- Giant Rabbits and Double Rainbows: The 10 Most Insane Delusions of Kim Jong-il –
- Will China Break? – NYTimes.com – For what it’s worth, statements about economic policy from Chinese officials don’t strike me as being especially clear-headed. In particular, the way China has been lashing out at foreigners — among other things, imposing a punitive tariff on imports of U.S.-made autos that will do nothing to help its economy but will help poison trade relations — does not sound like a mature government that knows what it’s doing.
And anecdotal evidence suggests that while China’s government may not be constrained by rule of law, it is constrained by pervasive corruption, which means that what actually happens at the local level may bear little resemblance to what is ordered in Beijing.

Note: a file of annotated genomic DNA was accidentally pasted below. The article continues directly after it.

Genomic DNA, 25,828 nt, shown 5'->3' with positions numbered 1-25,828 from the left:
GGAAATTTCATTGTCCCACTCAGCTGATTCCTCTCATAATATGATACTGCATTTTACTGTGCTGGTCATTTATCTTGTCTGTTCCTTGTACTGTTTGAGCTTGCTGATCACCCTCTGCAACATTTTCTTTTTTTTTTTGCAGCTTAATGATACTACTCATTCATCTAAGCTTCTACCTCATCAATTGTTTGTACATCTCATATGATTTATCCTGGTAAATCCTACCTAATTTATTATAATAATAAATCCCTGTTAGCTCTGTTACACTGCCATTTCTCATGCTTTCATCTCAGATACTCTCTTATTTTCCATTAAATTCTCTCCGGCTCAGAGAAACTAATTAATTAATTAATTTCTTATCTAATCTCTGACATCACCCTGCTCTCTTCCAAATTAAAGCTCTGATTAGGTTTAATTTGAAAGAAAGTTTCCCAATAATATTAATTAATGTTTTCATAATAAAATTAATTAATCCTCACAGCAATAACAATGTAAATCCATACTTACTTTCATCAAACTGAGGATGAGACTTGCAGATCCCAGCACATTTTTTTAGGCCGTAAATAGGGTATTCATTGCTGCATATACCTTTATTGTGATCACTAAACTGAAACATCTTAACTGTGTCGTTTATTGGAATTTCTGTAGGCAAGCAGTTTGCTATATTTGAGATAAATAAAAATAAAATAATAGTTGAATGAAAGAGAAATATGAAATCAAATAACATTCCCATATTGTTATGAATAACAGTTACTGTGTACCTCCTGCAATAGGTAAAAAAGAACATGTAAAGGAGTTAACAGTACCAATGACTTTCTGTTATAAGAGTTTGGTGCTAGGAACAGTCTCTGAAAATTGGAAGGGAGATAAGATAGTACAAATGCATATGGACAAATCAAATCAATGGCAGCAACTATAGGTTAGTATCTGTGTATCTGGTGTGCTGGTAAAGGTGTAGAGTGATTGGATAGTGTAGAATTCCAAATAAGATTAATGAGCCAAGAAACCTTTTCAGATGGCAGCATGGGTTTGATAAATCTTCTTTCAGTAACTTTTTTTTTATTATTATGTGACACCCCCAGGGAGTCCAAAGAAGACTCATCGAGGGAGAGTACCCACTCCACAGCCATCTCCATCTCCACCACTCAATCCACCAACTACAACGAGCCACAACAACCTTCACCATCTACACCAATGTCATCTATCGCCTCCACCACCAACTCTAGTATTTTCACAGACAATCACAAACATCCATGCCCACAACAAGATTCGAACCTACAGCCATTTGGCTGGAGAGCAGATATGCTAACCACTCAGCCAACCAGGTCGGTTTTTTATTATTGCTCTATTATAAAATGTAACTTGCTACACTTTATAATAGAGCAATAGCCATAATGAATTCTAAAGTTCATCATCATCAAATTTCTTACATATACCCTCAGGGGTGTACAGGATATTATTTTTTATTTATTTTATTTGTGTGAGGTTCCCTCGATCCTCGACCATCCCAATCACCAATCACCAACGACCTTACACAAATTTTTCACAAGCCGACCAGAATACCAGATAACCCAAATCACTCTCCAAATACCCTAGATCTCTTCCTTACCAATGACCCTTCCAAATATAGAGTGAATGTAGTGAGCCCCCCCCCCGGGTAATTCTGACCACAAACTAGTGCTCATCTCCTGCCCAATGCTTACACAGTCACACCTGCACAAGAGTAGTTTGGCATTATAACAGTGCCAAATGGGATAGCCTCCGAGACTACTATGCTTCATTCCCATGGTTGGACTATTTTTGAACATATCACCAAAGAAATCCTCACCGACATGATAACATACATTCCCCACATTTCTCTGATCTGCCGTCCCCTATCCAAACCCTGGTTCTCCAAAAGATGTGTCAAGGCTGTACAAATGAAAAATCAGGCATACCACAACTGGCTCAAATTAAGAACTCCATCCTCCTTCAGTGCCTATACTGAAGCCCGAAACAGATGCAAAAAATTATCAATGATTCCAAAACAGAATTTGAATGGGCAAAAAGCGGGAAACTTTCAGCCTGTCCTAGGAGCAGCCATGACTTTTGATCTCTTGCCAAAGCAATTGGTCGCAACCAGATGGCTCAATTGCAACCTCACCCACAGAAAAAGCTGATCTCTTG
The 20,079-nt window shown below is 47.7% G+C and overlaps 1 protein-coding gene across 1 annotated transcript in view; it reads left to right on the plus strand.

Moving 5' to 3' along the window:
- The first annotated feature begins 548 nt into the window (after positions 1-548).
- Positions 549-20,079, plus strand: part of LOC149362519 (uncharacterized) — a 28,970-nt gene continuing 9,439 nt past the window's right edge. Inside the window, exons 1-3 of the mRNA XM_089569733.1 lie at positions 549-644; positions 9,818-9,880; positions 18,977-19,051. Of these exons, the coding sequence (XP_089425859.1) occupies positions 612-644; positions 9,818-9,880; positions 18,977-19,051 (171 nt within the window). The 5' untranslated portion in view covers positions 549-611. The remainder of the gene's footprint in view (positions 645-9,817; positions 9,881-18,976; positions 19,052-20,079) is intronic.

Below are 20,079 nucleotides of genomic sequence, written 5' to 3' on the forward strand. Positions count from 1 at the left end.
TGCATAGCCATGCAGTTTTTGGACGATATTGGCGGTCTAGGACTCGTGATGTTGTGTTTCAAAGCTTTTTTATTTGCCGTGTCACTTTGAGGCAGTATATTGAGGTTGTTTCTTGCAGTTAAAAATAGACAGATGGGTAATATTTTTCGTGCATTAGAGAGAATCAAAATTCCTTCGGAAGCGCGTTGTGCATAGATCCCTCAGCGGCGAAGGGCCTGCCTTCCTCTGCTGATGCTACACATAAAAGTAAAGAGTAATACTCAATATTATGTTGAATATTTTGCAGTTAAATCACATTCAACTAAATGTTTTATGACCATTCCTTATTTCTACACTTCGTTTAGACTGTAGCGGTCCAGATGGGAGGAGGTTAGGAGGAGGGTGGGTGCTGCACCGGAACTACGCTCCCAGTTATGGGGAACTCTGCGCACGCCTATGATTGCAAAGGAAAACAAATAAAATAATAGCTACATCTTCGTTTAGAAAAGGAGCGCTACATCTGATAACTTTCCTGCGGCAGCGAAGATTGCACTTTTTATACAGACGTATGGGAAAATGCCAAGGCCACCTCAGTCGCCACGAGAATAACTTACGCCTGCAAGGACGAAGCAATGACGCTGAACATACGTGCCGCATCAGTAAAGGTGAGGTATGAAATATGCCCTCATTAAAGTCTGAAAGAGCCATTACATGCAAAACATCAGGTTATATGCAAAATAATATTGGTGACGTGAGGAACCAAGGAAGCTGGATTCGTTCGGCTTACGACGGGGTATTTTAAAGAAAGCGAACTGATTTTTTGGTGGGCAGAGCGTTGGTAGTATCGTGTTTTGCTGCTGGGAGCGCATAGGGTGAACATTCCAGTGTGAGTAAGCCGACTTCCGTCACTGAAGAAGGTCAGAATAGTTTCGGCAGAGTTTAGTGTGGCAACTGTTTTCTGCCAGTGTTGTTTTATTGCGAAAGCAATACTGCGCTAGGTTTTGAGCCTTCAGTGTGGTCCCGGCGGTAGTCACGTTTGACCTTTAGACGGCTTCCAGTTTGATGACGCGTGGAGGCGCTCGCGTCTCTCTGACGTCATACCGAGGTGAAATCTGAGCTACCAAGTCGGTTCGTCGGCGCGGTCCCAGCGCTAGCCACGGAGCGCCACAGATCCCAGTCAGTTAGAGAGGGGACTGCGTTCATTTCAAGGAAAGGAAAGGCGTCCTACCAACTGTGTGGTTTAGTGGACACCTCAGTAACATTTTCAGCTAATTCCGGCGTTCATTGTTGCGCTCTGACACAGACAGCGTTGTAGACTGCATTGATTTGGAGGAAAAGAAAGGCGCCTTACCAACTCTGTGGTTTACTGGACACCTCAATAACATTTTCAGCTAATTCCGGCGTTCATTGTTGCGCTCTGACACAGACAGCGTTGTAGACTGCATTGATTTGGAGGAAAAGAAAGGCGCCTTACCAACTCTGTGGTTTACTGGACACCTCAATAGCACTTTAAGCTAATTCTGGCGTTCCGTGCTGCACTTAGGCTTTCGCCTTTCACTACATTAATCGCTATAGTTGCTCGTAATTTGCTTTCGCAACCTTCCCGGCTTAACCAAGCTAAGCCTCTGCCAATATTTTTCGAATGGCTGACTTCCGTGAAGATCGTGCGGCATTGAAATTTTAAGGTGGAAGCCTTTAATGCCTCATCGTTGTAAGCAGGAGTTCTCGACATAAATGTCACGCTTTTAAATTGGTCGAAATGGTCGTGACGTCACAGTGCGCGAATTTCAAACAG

I hope that I’m being needlessly alarmist here. But it’s impossible not to be worried: China’s story just sounds too much like the crack-ups we’ve already seen elsewhere. And a world economy already suffering from the mess in Europe really, really doesn’t need a new epicenter of crisis.
- Why Predicting China’s Economic Growth is So Hard – China Real Time Report – WSJ –
- BBC News – N Korean leader Kim Jong-il dies – North Korean leader Kim Jong-il has died at the age of 69, state-run television has announced.
His death was announced in an emotional statement read out on national television.
The announcer, wearing black, said he had died on Saturday of physical and mental over-work.
- Burma’s military junta accused of torturing and killing ethnic rebels | World news | guardian.co.uk – War on Kachin rebels has intensified but gone entirely unnoticed, with abuses overshadowed by drive for political reform